Political solutions needed to get TB out of the world

Determination, global collaboration and national stewardship are essential for Ending Tuberculosis (TB), for accelerating innovation and for timely response to the ‘Global Challenge of Drug-resistant TB’ according to a recent meeting held at the Dutch Embassy in Moscow in preparation of the WHO Ministerial Conference on TB on November 16-17 in Moscow.

Ambassadors, high-level policymakers, experts, international organizations and NGOs met on 21 September 2017 at the Dutch Embassy in Moscow to discuss the current situation of the global tuberculosis (TB) epidemic in the light of new technological developments. On the eve of the WHO Ministerial Conference on TB on November 16-17 in Moscow and the special session on the TB epidemic during the UN General Assembly September in 2018, the political momentum for a breakthrough in international TB control is growing. Strong multi-sectoral political commitment in all countries was urged and the upcoming conference is viewed as an essential stepping stone to building this required momentum. TB is the leading cause of death from infectious disease and accounts for one third of antimicrobial resistance-associated (AMR) deaths. A breakthrough should be possible if we all unite for our common goal to end TB.

Highest political level

Together with the Dutch Embassy, the WHO and the Russian Ministry of Health, KNCV organized this seminar to address the global issues surrounding multi-resistant tuberculosis. Kitty van Weezenbeek, director of KNCV, is one of the driving forces behind this initiative. Next September, it will be for the first time in the UN history we have the opportunity to discuss the fight against TB at the highest political level.

Kitty van Weezenbeek:  

“Determination. Throughout my working life I have met with patients determined to win the fight against TB. Now is the chance for the world to unite behind them and join them in the fight. With the right diagnosis and the right treatment everyone can survive this horrible disease. Today, here in Moscow, we step up our quest with renewed vigor and political commitment to halt the spread of TB globally.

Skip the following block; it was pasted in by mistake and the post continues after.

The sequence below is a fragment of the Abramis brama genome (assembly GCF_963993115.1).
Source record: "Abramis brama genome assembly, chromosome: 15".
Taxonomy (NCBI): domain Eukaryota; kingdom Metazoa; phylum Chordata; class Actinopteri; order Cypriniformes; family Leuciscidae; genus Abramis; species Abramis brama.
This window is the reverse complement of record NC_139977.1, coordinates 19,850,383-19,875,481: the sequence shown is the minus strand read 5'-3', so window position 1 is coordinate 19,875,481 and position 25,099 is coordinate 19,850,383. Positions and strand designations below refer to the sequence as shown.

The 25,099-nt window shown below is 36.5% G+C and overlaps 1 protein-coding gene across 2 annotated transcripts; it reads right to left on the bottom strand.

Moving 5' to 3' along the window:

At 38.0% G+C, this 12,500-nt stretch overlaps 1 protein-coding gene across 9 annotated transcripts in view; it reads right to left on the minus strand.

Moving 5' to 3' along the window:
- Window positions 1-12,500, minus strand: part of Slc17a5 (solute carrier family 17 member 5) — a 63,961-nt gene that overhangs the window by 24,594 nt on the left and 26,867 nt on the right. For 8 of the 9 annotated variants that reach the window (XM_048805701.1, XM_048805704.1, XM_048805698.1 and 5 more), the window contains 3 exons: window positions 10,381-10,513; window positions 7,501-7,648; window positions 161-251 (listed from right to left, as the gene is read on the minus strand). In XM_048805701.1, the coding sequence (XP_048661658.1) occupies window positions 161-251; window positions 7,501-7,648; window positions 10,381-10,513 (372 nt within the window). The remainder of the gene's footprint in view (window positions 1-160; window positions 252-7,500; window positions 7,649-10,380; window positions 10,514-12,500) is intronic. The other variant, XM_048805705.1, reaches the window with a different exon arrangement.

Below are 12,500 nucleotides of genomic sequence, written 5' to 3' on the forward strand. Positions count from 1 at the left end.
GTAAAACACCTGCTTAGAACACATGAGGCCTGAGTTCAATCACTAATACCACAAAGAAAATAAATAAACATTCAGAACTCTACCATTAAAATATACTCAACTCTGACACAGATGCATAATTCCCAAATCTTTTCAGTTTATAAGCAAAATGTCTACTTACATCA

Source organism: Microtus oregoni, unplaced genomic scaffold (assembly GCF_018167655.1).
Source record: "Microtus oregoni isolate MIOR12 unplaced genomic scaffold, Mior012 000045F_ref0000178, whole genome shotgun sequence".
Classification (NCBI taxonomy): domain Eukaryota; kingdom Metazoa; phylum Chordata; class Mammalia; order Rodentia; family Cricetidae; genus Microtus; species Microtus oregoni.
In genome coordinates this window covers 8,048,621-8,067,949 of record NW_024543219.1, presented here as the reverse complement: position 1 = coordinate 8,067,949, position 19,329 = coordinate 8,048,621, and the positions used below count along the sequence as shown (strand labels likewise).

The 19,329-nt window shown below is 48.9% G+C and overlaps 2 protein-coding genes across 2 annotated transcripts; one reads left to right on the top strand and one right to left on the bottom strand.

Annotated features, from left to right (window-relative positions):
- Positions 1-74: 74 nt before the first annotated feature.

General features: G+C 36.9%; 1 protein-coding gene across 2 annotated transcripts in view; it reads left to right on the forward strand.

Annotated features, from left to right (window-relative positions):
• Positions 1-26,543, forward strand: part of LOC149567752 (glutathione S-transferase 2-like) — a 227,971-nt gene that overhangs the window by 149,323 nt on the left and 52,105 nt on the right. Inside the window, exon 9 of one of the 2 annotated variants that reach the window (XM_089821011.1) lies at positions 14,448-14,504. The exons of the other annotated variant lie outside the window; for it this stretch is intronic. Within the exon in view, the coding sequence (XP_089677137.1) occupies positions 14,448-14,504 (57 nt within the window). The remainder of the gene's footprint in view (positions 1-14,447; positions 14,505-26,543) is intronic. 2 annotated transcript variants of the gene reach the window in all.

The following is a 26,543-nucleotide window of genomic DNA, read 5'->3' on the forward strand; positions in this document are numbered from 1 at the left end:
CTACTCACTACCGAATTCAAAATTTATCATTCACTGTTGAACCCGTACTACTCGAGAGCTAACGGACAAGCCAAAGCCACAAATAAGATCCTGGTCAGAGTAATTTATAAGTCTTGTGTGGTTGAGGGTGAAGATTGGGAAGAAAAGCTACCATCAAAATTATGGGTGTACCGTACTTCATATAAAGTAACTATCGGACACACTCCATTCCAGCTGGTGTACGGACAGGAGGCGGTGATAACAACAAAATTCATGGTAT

Multi-sectorial response

State Secretary and Deputy Federal Minister of Health, Dr. Dmitry Kostennikov, underscored the pervasive challenges in addressing TB in many countries of the world, including Russia. Notwithstanding substantial progress, multidrug resistant TB and the TB/HIV co-epidemic remain on the rise in the Eastern European region. There is not a single country on the globe that is not affected by TB. Russia took the initiative to host the WHO Global Ministerial Conference “Ending TB in the era of sustainable development: a multi-sectoral response”.  Russia calls for international cooperation, sharing of knowledge and points to a special role for BRICS leadership.

Immediate action addressing gaps

The WHO Global Ministerial Conference “Ending TB in the Sustainable Development Era: A Multisectoral Response” aims to accelerate implementation of the WHO End TB Strategy  – with immediate action addressing gaps in access to care and the MDR-TB crisis – in order to reach the End TB targets set by the World Health Assembly and the United Nations (UN) Sustainable Development Goals (SDGs) through national  and global commitments, deliverables and accountability.